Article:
This case involved a previously healthy 67-year-old male patient who presented with nearly fatal urosepsis from kidney stones. During this acute illness, he developed multisystem organ failure that required aggressive treatment. He survived the event but sustained serious microvascular injury to his fingers and toes although his large vessels and pulses remained intact.
Unfortunately, all of the patient’s toes and several of his fingers developed gangrene. The medical team was able to salvage most of the fingers, but the toes required amputation after final demarcation. The lateral heels were gangrenous as well and the patient developed osteomyelitis. He was treated aggressively over the following months with home health care, multiple antibiotics, VAC treatments, and multiple debridements. The wounds waxed and waned, but ultimately the patient required bilateral below-the-knee amputations.
The plaintiff had several allegations, the first of which was that the damage to the patient’s heel was due to decubiti and not microvascular injury. They further alleged that the patient should have been referred to a specialist for a possible microvascular reconstruction and free muscle flap placement.
The defense contended that this patient did not have heel decubiti; his initial illness had caused microvascular damage so that there were no good vessels remaining in his left heel. Further, the success rate of free flaps following heel osteomyelitis is very low. The medical team did everything they could to salvage this patient’s foot, but the microvascular injury was too severe and ultimately resulted in the amputations.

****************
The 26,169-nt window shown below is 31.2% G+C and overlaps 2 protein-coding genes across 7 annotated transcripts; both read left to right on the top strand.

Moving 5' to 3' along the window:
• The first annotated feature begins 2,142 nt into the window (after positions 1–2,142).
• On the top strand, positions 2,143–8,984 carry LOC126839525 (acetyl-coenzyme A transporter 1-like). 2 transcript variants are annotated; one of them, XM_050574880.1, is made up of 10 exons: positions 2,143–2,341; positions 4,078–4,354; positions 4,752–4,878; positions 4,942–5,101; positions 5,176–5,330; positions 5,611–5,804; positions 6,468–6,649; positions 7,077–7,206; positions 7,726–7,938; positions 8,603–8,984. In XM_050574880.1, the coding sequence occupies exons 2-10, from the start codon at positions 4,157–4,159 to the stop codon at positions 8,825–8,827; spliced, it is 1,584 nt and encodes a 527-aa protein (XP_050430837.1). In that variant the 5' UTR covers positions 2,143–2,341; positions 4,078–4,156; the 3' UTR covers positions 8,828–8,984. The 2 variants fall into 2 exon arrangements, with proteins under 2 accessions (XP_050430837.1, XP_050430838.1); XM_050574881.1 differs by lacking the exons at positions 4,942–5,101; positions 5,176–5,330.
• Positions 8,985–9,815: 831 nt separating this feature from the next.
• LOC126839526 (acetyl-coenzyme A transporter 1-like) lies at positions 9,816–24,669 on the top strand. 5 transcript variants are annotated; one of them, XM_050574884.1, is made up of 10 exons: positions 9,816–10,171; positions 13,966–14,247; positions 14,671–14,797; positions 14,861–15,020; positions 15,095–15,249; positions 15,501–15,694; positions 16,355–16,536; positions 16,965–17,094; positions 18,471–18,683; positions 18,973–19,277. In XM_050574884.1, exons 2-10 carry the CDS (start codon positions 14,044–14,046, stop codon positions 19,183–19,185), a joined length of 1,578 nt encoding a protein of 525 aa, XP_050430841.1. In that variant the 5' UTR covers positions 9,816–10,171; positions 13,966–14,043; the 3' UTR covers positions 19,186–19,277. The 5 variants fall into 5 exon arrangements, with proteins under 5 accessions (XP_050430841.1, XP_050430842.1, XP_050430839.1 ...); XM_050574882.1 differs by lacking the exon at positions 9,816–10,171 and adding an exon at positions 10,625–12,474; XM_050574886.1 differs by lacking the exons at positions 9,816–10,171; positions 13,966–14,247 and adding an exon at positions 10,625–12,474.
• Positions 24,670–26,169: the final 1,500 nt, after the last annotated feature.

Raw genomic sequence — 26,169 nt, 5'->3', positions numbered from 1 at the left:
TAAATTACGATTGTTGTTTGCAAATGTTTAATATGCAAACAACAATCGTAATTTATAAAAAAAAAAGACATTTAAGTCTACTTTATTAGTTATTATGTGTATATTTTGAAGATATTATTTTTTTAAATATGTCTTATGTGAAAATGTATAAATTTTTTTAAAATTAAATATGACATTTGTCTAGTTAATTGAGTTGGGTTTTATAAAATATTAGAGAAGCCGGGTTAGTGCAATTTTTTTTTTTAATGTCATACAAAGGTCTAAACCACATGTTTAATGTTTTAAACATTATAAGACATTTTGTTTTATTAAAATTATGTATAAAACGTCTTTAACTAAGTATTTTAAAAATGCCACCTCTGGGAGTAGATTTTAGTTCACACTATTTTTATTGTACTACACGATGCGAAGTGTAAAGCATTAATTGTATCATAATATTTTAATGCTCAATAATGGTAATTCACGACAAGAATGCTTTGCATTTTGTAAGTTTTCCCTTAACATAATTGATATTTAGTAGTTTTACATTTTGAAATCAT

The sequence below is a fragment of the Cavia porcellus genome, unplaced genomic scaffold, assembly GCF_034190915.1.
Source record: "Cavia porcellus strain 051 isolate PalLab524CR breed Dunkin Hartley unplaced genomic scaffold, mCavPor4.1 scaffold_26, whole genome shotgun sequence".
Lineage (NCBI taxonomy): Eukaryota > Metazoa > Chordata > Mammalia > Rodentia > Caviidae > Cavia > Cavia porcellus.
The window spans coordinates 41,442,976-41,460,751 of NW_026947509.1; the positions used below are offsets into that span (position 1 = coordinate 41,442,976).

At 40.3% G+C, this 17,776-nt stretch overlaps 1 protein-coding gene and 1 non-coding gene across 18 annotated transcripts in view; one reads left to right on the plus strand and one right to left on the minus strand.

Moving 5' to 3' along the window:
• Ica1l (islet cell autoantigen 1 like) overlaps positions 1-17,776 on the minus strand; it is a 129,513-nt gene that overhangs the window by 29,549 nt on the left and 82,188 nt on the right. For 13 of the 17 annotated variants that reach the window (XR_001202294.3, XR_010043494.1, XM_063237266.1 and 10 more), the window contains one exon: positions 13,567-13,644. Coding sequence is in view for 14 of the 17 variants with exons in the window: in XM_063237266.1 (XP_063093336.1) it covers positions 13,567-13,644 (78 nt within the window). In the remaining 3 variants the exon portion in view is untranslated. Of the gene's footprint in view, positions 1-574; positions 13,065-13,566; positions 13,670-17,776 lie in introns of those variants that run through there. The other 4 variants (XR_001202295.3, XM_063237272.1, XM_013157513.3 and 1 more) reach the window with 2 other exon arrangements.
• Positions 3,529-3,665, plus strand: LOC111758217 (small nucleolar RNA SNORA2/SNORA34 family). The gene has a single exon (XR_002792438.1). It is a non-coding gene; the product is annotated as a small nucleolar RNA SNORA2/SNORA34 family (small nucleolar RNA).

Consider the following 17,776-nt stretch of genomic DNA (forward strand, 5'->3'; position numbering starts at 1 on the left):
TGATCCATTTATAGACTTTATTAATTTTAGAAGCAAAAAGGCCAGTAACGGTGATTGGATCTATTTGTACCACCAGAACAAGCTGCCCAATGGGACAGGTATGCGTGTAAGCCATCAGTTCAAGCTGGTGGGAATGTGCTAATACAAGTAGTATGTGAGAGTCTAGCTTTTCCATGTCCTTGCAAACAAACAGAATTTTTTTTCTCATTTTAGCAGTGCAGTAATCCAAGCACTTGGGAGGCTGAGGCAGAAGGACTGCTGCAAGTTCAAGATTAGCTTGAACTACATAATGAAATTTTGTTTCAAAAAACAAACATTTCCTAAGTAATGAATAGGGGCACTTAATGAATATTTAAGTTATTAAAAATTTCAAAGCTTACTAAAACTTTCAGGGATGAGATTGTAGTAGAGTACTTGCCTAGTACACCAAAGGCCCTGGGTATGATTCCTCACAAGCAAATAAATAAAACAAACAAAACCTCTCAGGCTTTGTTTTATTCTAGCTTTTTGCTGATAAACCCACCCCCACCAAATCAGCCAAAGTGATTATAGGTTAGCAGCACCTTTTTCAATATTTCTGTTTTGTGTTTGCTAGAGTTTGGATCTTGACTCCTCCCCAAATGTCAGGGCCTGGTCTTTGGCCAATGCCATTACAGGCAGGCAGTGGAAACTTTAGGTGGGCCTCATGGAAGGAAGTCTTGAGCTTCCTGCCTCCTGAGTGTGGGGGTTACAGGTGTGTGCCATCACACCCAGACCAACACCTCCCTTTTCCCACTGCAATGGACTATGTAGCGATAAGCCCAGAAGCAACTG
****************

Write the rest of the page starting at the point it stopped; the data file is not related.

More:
Since most of the issues in this case were closely related to the microvascular arterial supply of this patient’s feet, the defense first had to educate the jury on the anatomy of the blood supply to the foot and specifically, to the heel. The first exhibit of the defense’s visual strategy utilized areas of highlight and shading to simply explain to the jury which arteries supply the lateral versus medial heel. This simply demonstrated to the jury the pattern of damage that would be expected with damage to the lateral calcaneal artery compared to what would be expected with a heel decubiti. A corresponding exhibit showed the damage to this patient’s feet, thus allowing the jury to easily see that the patient’s pattern of damage was consistent with lateral calcaneal artery injury and did not match what would be expected for a heel decubiti.
With the next exhibit, the defense gave the jury a deeper understanding of the condition of osteomyelitis, showing how it occurs and why it is so difficult to manage.
In order to counter the plaintiff’s allegation that the patient should have been referred to a specialist for a free flap closure of the defect, we created an exhibit to explain free flap microvascular anastomses to the jury. The exhibit also highlighted the high rate of amputation in patients with heel ulcers and osteomyelitis who undergo this procedure. This exhibit was designed to draw the jury’s attention to the fact that even if this patient had undergone this invasive procedure, there is no guarantee that he would have avoided amputation.
Lastly, the defense sought to visually explain to the jury why VAC therapy was a good option for this patient. By simply showing how this system heals wounds, it was the defense’s hope that the jury would see why this treatment option was valid and certainly did not constitute negligence.
—Editorial contributed by Emily Ullo Steigler, MS, CMI
—Illustrations contributed by Robert Edwards, MS, CMI